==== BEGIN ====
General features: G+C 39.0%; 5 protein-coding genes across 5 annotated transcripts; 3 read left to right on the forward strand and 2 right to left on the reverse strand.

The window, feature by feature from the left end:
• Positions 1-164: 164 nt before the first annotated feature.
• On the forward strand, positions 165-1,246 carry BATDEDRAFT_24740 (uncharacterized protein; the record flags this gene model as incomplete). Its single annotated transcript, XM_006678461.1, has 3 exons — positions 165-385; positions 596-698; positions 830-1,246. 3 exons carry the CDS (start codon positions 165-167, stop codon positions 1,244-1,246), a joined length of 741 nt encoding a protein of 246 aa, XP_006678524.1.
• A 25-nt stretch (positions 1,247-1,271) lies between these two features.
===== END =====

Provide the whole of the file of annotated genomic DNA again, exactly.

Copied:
General features: G+C 39.0%; 5 protein-coding genes across 5 annotated transcripts; 3 read left to right on the forward strand and 2 right to left on the reverse strand.

The window, feature by feature from the left end:
• Positions 1-164: 164 nt before the first annotated feature.
• On the forward strand, positions 165-1,246 carry BATDEDRAFT_24740 (uncharacterized protein; the record flags this gene model as incomplete). Its single annotated transcript, XM_006678461.1, has 3 exons — positions 165-385; positions 596-698; positions 830-1,246. 3 exons carry the CDS (start codon positions 165-167, stop codon positions 1,244-1,246), a joined length of 741 nt encoding a protein of 246 aa, XP_006678524.1.
• A 25-nt stretch (positions 1,247-1,271) lies between these two features.